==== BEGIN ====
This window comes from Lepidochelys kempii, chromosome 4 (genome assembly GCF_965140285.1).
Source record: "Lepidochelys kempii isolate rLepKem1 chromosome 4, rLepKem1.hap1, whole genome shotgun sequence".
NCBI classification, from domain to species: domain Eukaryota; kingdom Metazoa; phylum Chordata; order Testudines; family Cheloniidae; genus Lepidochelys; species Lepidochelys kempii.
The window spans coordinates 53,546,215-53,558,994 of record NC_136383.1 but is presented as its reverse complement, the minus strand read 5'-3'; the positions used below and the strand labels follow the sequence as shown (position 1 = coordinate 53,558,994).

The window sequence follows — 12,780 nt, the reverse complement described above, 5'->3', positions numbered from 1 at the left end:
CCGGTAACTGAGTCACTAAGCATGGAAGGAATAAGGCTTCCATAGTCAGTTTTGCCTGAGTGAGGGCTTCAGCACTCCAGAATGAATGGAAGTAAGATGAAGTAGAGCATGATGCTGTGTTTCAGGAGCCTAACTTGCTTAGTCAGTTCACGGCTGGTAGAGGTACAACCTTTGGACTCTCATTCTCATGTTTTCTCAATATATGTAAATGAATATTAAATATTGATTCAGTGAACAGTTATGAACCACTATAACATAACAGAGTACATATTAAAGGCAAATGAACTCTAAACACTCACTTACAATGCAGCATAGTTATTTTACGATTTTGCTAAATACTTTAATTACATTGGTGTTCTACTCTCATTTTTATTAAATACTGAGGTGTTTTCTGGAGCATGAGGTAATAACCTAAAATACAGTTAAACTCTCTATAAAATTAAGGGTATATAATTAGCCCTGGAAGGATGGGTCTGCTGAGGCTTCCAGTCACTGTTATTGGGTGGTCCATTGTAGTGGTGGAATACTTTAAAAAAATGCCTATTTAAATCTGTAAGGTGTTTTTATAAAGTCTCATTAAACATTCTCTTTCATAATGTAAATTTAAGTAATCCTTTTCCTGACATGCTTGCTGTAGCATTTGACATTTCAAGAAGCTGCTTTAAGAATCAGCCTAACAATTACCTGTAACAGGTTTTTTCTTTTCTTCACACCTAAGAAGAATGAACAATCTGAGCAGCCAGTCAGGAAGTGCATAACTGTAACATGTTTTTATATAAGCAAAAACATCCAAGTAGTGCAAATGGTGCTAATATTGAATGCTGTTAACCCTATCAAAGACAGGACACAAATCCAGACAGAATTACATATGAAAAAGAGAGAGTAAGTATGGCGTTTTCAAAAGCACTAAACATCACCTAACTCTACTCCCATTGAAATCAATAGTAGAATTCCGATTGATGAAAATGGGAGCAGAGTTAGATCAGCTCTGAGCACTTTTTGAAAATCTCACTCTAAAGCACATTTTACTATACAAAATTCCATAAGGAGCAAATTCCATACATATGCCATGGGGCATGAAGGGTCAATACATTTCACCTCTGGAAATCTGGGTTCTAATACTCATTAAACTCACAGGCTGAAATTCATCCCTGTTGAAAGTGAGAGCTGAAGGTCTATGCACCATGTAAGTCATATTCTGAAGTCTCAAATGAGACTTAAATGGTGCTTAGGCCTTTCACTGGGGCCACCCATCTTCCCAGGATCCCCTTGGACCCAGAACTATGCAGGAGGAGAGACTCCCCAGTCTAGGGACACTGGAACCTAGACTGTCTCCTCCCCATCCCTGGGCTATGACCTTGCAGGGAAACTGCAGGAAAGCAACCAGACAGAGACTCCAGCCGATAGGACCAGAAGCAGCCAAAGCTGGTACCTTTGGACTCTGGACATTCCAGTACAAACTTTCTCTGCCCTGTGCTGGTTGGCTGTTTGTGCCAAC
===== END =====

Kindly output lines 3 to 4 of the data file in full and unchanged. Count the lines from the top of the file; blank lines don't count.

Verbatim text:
NCBI classification, from domain to species: domain Eukaryota; kingdom Metazoa; phylum Chordata; order Testudines; family Cheloniidae; genus Lepidochelys; species Lepidochelys kempii.
The window spans coordinates 53,546,215-53,558,994 of record NC_136383.1 but is presented as its reverse complement, the minus strand read 5'-3'; the positions used below and the strand labels follow the sequence as shown (position 1 = coordinate 53,558,994).